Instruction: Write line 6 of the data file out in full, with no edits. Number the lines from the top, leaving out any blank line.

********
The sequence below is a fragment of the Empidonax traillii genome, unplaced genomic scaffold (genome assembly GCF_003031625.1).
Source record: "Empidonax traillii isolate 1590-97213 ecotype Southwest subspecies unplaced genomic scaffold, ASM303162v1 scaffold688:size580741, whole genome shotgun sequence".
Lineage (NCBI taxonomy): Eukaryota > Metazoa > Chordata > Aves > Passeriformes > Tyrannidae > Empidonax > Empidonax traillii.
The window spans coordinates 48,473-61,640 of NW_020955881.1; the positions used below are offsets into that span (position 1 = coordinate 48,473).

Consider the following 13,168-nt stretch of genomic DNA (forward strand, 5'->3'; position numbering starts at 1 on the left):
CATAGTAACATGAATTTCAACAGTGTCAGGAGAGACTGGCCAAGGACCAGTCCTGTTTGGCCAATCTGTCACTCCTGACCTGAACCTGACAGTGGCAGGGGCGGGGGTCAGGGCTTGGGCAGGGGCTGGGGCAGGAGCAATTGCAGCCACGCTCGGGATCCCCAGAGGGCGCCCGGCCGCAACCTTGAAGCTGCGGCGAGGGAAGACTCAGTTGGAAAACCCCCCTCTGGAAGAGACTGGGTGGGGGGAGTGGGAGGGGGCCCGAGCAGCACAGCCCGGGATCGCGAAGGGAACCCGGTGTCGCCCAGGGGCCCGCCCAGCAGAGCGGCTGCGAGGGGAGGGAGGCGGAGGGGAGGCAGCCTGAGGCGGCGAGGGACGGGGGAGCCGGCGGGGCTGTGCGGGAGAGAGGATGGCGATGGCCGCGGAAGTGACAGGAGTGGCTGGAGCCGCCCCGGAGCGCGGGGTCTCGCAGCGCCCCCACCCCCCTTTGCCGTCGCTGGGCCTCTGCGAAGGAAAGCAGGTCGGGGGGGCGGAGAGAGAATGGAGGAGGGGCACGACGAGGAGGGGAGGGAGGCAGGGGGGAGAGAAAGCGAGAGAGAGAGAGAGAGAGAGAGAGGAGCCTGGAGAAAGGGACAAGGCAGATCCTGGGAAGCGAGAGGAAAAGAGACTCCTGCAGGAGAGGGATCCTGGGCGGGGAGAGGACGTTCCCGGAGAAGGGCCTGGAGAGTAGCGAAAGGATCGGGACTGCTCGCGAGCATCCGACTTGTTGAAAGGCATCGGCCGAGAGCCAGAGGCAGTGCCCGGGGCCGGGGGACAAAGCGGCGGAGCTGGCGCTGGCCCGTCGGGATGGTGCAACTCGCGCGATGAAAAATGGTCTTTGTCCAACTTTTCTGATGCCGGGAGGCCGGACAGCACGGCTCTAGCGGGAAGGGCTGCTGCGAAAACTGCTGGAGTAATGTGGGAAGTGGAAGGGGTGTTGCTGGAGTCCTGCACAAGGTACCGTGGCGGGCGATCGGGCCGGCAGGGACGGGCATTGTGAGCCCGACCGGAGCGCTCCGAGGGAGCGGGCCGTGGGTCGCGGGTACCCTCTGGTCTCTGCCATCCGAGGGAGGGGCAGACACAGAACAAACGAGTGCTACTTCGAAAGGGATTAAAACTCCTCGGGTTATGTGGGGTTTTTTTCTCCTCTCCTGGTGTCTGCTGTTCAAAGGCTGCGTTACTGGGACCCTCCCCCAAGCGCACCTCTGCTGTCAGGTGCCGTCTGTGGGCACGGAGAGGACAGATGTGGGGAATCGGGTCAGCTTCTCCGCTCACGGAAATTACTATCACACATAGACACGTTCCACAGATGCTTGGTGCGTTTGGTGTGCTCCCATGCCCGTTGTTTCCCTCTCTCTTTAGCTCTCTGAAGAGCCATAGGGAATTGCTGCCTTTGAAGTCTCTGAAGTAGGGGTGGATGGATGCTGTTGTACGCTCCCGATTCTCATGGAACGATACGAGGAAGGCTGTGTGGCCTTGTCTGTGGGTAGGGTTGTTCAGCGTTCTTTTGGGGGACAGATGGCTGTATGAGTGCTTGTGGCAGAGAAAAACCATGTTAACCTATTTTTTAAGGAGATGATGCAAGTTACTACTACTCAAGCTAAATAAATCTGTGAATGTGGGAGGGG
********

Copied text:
CATAGTAACATGAATTTCAACAGTGTCAGGAGAGACTGGCCAAGGACCAGTCCTGTTTGGCCAATCTGTCACTCCTGACCTGAACCTGACAGTGGCAGGGGCGGGGGTCAGGGCTTGGGCAGGGGCTGGGGCAGGAGCAATTGCAGCCACGCTCGGGATCCCCAGAGGGCGCCCGGCCGCAACCTTGAAGCTGCGGCGAGGGAAGACTCAGTTGGAAAACCCCCCTCTGGAAGAGACTGGGTGGGGGGAGTGGGAGGGGGCCCGAGCAGCACAGCCCGGGATCGCGAAGGGAACCCGGTGTCGCCCAGGGGCCCGCCCAGCAGAGCGGCTGCGAGGGGAGGGAGGCGGAGGGGAGGCAGCCTGAGGCGGCGAGGGACGGGGGAGCCGGCGGGGCTGTGCGGGAGAGAGGATGGCGATGGCCGCGGAAGTGACAGGAGTGGCTGGAGCCGCCCCGGAGCGCGGGGTCTCGCAGCGCCCCCACCCCCCTTTGCCGTCGCTGGGCCTCTGCGAAGGAAAGCAGGTCGGGGGGGCGGAGAGAGAATGGAGGAGGGGCACGACGAGGAGGGGAGGGAGGCAGGGGGGAGAGAAAGCGAGAGAGAGAGAGAGAGAGAGAGAGGAGCCTGGAGAAAGGGACAAGGCAGATCCTGGGAAGCGAGAGGAAAAGAGACTCCTGCAGGAGAGGGATCCTGGGCGGGGAGAGGACGTTCCCGGAGAAGGGCCTGGAGAGTAGCGAAAGGATCGGGACTGCTCGCGAGCATCCGACTTGTTGAAAGGCATCGGCCGAGAGCCAGAGGCAGTGCCCGGGGCCGGGGGACAAAGCGGCGGAGCTGGCGCTGGCCCGTCGGGATGGTGCAACTCGCGCGATGAAAAATGGTCTTTGTCCAACTTTTCTGATGCCGGGAGGCCGGACAGCACGGCTCTAGCGGGAAGGGCTGCTGCGAAAACTGCTGGAGTAATGTGGGAAGTGGAAGGGGTGTTGCTGGAGTCCTGCACAAGGTACCGTGGCGGGCGATCGGGCCGGCAGGGACGGGCATTGTGAGCCCGACCGGAGCGCTCCGAGGGAGCGGGCCGTGGGTCGCGGGTACCCTCTGGTCTCTGCCATCCGAGGGAGGGGCAGACACAGAACAAACGAGTGCTACTTCGAAAGGGATTAAAACTCCTCGGGTTATGTGGGGTTTTTTTCTCCTCTCCTGGTGTCTGCTGTTCAAAGGCTGCGTTACTGGGACCCTCCCCCAAGCGCACCTCTGCTGTCAGGTGCCGTCTGTGGGCACGGAGAGGACAGATGTGGGGAATCGGGTCAGCTTCTCCGCTCACGGAAATTACTATCACACATAGACACGTTCCACAGATGCTTGGTGCGTTTGGTGTGCTCCCATGCCCGTTGTTTCCCTCTCTCTTTAGCTCTCTGAAGAGCCATAGGGAATTGCTGCCTTTGAAGTCTCTGAAGTAGGGGTGGATGGATGCTGTTGTACGCTCCCGATTCTCATGGAACGATACGAGGAAGGCTGTGTGGCCTTGTCTGTGGGTAGGGTTGTTCAGCGTTCTTTTGGGGGACAGATGGCTGTATGAGTGCTTGTGGCAGAGAAAAACCATGTTAACCTATTTTTTAAGGAGATGATGCAAGTTACTACTACTCAAGCTAAATAAATCTGTGAATGTGGGAGGGG